ABUJA, Nigeria (AP) — The managing director of the International Monetary Fund, Christine Lagarde, said Tuesday that her organization wants to collaborate with Nigeria in plugging leaking of funds through corruption and to trace looted money.
Lagarde, on a visit to the African economic giant, said Nigeria has enough of a financial war-chest to overcome the current economic challenge without resorting to the IMF for financial support.
She said at a press conference that during her meeting with President Muhammadu Buhari, she told him that the IMF would be willing to assist the Nigerian government in plugging revenue leakages, tracing stolen funds and restructuring its tax system.
The economy of Nigeria, a major oil producer, has been hit hard by dropping oil prices on the international market. Lagarde said she looks forward to discussing how the country could face the challenges associated with global economic downturn, within the remaining days she would be in the country.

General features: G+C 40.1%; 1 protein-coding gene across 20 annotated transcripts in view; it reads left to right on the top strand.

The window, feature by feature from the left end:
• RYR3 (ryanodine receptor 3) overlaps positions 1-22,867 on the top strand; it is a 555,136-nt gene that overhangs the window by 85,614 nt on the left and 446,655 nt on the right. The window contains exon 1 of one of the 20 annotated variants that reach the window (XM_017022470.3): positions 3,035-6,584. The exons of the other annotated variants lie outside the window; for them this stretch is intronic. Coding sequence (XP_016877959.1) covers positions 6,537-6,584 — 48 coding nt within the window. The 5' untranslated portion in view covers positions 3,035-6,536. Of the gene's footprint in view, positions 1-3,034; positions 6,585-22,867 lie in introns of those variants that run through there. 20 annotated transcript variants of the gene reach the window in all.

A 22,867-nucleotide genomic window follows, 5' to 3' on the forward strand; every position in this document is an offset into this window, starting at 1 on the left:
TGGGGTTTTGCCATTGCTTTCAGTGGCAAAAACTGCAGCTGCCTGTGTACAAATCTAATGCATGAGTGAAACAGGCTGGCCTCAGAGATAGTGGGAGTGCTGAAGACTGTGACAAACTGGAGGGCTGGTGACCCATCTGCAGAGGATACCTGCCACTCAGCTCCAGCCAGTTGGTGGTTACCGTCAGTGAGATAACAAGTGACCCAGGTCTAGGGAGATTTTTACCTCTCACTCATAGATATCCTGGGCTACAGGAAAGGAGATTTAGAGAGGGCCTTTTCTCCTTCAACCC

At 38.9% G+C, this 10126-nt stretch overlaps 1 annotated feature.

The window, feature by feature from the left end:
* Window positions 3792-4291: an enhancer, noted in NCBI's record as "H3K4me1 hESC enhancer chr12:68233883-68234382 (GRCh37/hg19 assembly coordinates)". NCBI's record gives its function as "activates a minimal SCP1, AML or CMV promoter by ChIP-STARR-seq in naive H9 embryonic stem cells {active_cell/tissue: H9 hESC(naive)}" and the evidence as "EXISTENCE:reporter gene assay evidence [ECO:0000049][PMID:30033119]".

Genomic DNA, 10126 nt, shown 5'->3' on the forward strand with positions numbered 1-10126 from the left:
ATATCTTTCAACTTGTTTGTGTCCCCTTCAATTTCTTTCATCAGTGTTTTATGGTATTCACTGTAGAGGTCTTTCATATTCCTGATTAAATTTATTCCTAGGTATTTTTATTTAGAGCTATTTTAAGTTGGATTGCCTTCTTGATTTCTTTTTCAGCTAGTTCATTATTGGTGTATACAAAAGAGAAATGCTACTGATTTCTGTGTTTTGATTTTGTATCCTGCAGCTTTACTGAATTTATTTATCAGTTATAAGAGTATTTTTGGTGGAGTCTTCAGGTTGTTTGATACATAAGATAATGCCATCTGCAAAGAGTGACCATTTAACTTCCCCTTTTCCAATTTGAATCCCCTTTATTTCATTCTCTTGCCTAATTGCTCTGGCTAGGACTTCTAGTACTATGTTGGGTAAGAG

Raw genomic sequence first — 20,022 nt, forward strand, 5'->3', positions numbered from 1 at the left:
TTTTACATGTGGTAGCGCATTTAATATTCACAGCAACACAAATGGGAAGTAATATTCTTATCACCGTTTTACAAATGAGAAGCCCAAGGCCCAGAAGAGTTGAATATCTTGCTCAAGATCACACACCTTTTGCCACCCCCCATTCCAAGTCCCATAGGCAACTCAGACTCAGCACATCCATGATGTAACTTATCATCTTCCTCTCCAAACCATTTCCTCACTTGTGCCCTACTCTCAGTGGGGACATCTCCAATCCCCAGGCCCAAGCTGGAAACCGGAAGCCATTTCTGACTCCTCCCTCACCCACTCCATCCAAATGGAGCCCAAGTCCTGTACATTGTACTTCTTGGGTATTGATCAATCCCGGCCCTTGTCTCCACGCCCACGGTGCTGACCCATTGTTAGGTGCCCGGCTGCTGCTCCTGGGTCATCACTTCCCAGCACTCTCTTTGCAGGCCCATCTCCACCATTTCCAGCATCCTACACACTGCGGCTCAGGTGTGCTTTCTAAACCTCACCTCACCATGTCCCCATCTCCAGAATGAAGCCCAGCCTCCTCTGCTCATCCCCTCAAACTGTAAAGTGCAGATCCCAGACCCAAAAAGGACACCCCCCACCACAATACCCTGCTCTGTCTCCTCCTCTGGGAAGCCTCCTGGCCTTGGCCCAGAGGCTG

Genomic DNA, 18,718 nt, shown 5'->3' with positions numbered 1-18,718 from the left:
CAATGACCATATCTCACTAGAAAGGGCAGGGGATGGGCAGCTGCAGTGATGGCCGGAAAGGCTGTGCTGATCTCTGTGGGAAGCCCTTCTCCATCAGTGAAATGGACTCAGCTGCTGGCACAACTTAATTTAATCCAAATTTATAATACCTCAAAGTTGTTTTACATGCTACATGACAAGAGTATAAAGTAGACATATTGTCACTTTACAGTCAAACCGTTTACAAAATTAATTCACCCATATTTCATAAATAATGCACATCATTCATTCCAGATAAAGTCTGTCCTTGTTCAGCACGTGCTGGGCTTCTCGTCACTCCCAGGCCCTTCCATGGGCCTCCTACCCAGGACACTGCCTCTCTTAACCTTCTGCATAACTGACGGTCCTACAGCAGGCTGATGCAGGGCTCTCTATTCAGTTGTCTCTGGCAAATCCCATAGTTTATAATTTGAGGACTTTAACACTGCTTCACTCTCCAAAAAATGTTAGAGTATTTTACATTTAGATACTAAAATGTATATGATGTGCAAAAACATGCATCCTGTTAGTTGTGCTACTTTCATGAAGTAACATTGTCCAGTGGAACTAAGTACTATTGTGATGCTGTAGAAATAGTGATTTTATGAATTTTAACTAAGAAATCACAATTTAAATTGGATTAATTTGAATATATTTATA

She said she and Buhari also discussed his anti-corruption crusade as well as his commitment to transparency and accountability.
For his part, Buhari, who was elected last year, said his government is committed to enforcing regulations to stop fraud and adopting practices to generate more revenue to mitigate the effect of dwindling oil prices, according to presidential spokesman Femi Adesina.
Adesina said the presidency has "told all heads of ministries, departments and agencies of government that, on our watch, they will fully account for all funds that get into their coffers."
Adesina, quoting Buhari, said the government will welcome the IMF's support.
Buhari has said that when he assumed office last May, he inherited empty treasury: a situation he blamed on the blind theft of the country's resources by officials of the past administration.